With sightseeing foiled for the day, we only went out for lunch. Looking for a restaurant, we turned right outside of the hotel and walked to the corner. No restaurants. We turned the corner, and were greeted by slums. The smell of sewer and garbage was quite poignant. I was surprised to find it here, so close to everything. From the side of the road though, it didn’t last long and we were onto a dusty back road. It felt surreal – how is this right behind the hotel?
As many other times in Bangladesh (or on this trip, really) I felt hesitant to take out my camera. It was for two reasons really: 1) I didn’t want the people to feel exploited by taking pictures of their grim environment and 2) I didn’t want to put a target on my back. Again, I had foolishly forgotten that in Bangladesh, the best way to make friends and make people happy is to pull out your camera.
As soon as I gathered the courage (or stubbornness) to put my camera around my neck, the city opened up. The dusty street transformed itself in a dusty potato district. Stores after stores, filled with overflowing jute bags of potatoes. Rickshaw loaded with bags of potatoes. It was potato central. And then, greens started to appear. A whole truck, filled with papayas. Dykons. Piles of squashes. Mountains of spinach. The odd thing is, it didn’t feel like a market at all, but like a street filled with produce suppliers – like where the supermarket would go to stock up on produce to sell.
As the street turned itself into purveyor street, people started to be very friendly, posing for pictures and asking where we are from. Children followed us down the street. One person even tried to give us a gigantic eggplant.
Eventually we reached a corner, and the street to our right was a market street. I love markets, so this whole area, which started grim and depressing, had transformed itself into my idea of happiness. As we turned the corner though, the camera really attracted attention. As we processed down the street, stall vendors after vendors wanted their picture taken. People posing with peppers, cauliflowers, chickens. People bringing us down narrow lanes to check out livestock. People holding out fishes and shrimps.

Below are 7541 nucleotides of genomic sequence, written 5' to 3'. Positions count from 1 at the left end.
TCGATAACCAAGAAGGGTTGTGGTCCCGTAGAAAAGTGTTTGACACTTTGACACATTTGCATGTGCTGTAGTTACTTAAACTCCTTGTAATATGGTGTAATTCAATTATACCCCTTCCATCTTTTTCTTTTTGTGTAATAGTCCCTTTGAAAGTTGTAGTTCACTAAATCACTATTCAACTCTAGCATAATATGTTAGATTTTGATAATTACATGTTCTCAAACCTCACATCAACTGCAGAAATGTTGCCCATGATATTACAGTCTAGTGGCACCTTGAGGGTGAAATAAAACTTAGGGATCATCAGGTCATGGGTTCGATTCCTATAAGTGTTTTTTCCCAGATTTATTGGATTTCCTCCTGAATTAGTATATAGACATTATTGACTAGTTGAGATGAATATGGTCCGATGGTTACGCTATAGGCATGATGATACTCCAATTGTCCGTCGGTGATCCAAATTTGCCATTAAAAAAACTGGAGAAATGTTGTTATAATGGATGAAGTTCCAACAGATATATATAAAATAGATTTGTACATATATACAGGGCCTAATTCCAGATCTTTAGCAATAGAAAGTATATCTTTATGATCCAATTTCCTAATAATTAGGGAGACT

Just when I started to feel a little overwhelmed with everything going on around me, things stepped up a notch. People started asking more and more for pictures, and asking that I take pictures of other people. It became a hilarious thing to them, the white girl taking pictures of people. Someone would point to someone, I would take a photo, and everyone would laugh, clap, or both.
Near the end of the street I started to wish for the street to end. It’s not that this wasn’t a great experience, but it was exhausting. It started to feel like I was just doing what was asked, rather than exercising any creative license. It was as though I was to document everyone on the street – a weird feeling, although that could make for a pretty amazing project.
As the street ended, I was relieved to be back on the main street, heading to a restaurant. I was beat! But I was so glad that we had taken that route, and had that experience. People here are so warm, proud and generous, and again I was reminded that I’ve never been anywhere else where people want to be photographed so much.
Usually I leave markets with loads of pictures of produce, and maybe a couple pictures of people. Today was the opposite. I went to the market and left with pictures of people, and just a couple of produce. It’s a fun change, but I think it’s quite reflective of this country. The scenery might be nice. The streets might be interesting. But what really makes the country special are the people, and today made me realize that I might leave this country with more portraits than anything else. Might as well, because when all is said and done, I really think that the people is what I am going to remember the most about this country.